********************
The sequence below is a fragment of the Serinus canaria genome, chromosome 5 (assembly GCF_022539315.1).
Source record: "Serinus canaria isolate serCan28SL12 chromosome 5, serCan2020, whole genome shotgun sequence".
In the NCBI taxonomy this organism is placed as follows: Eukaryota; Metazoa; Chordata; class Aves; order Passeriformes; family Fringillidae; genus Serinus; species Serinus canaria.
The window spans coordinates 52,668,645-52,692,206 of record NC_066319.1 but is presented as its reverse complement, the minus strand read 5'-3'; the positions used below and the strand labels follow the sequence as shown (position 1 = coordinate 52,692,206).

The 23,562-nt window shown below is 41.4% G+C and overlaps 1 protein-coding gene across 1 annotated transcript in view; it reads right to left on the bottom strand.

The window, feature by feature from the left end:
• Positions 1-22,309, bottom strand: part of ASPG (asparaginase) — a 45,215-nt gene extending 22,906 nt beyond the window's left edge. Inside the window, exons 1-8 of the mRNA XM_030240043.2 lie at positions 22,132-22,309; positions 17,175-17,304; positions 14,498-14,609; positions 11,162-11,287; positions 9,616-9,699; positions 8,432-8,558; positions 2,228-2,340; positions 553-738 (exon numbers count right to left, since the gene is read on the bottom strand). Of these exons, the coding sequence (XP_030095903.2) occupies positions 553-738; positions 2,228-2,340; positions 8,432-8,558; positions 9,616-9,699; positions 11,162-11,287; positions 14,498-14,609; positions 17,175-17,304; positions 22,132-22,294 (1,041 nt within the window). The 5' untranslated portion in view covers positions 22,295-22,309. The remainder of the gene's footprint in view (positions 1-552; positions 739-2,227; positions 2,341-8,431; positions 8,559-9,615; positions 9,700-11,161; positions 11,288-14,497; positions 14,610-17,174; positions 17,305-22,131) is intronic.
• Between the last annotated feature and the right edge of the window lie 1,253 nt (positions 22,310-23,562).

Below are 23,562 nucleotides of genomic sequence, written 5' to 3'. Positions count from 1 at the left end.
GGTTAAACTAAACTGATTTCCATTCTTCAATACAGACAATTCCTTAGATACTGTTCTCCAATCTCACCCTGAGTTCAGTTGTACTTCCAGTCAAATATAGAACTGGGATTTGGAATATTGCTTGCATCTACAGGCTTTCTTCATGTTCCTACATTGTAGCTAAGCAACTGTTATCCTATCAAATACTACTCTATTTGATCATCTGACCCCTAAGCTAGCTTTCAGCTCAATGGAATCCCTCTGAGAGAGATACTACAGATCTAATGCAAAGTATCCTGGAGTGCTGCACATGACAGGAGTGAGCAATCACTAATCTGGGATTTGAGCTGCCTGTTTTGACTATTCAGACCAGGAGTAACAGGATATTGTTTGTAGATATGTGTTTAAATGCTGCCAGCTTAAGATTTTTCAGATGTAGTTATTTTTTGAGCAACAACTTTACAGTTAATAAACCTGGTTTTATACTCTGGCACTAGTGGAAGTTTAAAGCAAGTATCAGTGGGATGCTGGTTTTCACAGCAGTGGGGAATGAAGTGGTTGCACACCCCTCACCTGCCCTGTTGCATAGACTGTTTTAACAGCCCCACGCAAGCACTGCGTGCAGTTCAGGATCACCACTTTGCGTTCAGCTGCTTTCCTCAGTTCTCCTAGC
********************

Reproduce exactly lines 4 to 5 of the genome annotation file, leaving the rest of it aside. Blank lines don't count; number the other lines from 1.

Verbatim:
The window spans coordinates 52,668,645-52,692,206 of record NC_066319.1 but is presented as its reverse complement, the minus strand read 5'-3'; the positions used below and the strand labels follow the sequence as shown (position 1 = coordinate 52,692,206).

The 23,562-nt window shown below is 41.4% G+C and overlaps 1 protein-coding gene across 1 annotated transcript in view; it reads right to left on the bottom strand.